Machiavelli wrote THE PRINCE, a book regarded by many people as a map to show how to put that notion to work for their own benefit. It leads many to the question: “Why do good if you gain nothing from it, and can gain more from doing bad while maintaining the appearance of goodness?” Look to the Republican Party in America for all kinds of examples of this idea at work in multiple successful applications. Democrats apparently care too much about their reputations to adopt it for themselves, but, read the sign again, and think: about as many people hate Democrats as hate Republicans. Democrats act flabbergasted. They can’t figure out why, when Republicans are so obviously evil, voters are not flocking to the left side of the aisle.
Without a tested universal standard, good and evil are relative. They look at Republicans with Democrat eyes. They see ‘good works’ with Democrat eyes. They evaluate ‘good works’ with Democrat brains invoking Democrat standards. Republicans see them the same way but with Republican eyes and brains. That shows us that, with no input from science, and no tested universal standard to go with, ‘good works’ will remain a subjective topic for so long as those conditions persist.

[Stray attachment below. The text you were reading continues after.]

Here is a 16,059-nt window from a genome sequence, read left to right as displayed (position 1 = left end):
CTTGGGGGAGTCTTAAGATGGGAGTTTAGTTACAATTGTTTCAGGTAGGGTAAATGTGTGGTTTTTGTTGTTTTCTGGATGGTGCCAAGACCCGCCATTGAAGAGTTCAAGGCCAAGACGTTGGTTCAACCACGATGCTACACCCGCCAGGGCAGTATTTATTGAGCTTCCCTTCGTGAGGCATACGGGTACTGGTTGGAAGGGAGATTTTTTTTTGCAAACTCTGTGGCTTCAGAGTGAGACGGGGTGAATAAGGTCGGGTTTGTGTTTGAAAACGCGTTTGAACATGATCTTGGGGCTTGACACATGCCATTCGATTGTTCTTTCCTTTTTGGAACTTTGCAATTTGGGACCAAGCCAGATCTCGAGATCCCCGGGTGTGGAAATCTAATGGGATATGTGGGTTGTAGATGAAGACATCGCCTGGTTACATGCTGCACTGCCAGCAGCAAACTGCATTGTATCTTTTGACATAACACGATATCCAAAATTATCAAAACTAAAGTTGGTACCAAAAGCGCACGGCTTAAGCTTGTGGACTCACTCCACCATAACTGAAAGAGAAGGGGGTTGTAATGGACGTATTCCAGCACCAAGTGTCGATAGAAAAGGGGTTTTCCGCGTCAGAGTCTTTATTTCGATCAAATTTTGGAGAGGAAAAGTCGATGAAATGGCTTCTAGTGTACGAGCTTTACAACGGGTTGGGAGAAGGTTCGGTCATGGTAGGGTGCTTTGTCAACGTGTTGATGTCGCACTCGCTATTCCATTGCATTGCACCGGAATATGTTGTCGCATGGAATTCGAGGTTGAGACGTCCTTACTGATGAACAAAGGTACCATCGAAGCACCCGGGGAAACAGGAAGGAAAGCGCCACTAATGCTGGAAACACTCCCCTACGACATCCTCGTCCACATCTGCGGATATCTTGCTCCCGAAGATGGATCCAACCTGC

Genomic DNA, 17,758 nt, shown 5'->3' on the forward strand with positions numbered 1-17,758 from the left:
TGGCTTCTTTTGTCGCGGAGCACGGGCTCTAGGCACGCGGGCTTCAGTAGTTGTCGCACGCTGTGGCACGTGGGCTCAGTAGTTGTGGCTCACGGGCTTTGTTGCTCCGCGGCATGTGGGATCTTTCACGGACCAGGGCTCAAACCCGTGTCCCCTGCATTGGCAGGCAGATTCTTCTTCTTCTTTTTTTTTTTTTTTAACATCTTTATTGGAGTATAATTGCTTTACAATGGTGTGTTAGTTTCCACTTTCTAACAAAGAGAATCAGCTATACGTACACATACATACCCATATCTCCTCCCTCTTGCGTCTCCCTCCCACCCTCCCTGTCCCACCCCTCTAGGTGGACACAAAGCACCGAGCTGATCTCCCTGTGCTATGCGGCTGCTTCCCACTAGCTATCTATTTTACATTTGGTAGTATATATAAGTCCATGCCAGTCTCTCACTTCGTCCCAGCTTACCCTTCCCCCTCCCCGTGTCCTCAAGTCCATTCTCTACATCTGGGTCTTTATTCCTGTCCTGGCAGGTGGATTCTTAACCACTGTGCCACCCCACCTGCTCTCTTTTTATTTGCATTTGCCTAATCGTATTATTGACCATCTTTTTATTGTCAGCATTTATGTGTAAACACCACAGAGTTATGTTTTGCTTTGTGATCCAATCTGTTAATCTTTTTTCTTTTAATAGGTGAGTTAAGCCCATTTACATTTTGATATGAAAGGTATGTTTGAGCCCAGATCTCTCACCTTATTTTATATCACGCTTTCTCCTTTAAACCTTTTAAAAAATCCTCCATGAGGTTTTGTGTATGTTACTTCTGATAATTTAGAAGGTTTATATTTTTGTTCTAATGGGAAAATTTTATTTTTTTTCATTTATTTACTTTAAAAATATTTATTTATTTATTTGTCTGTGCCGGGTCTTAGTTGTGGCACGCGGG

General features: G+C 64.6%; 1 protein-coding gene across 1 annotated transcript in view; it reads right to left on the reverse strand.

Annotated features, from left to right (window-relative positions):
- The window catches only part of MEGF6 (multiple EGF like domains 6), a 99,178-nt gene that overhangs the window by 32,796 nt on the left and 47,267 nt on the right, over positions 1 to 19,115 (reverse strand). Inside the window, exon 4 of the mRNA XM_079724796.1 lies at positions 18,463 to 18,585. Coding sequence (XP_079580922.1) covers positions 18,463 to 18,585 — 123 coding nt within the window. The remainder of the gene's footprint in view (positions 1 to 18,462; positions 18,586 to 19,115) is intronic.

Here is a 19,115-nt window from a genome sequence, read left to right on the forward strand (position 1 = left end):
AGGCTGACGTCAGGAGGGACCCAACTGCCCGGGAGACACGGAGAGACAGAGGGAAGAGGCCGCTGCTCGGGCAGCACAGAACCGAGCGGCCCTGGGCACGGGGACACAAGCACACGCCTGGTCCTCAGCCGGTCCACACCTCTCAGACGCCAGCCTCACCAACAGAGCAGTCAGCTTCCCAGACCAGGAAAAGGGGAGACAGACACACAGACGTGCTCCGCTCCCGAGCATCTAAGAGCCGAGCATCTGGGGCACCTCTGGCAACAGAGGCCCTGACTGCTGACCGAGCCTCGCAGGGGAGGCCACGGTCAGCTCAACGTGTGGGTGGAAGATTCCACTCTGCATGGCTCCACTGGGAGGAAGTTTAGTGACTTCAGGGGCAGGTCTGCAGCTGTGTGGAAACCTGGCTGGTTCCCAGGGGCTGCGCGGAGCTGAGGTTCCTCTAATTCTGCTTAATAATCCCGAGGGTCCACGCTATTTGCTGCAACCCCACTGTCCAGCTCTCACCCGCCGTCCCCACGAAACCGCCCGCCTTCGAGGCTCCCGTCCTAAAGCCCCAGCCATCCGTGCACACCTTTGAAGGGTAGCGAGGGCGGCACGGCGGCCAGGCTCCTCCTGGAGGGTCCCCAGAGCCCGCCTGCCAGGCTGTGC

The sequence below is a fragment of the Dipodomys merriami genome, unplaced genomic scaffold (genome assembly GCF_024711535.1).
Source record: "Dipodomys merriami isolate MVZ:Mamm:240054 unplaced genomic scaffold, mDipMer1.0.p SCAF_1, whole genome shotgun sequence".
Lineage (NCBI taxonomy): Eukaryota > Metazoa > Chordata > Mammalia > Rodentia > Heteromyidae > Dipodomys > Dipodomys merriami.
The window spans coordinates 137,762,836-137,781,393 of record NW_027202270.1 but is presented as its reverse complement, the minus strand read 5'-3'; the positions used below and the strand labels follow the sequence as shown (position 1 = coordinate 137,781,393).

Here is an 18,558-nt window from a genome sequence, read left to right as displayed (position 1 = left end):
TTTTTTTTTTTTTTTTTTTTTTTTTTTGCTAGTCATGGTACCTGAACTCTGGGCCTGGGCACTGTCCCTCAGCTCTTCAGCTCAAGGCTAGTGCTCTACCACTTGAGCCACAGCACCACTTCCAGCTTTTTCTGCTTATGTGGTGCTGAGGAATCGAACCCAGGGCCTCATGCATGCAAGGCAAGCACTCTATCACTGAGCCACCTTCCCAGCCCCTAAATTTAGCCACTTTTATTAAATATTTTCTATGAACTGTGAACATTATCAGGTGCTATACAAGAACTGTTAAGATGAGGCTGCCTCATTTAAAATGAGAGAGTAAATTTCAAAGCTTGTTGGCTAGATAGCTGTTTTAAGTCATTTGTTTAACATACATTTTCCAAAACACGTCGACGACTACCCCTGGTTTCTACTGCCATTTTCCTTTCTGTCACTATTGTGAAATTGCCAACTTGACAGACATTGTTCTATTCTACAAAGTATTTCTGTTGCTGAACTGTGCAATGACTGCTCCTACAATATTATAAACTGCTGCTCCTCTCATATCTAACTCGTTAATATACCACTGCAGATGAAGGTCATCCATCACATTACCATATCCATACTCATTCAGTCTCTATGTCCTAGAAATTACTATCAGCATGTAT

We are a worldful of people, all individuals unplugged from each other and, so, forced by that circumstance to assess right and wrong—good works and bad works—by how everything affects ourselves in accordance with our world views. Most of us deviate from that because we have been influenced by beliefs (not all of them recognized as religious, but with the same effect) that pile values onto us from sources exterior to our own beings. Individual members of any political party will argue the small points with each other, but adopt enough of the core values to claim one party as their own.
Machiavelli might be good, informative reading for those seeking elevated status however many people they might hurt, or seen as gross dirge and mischief by those offended to think people would behave like that.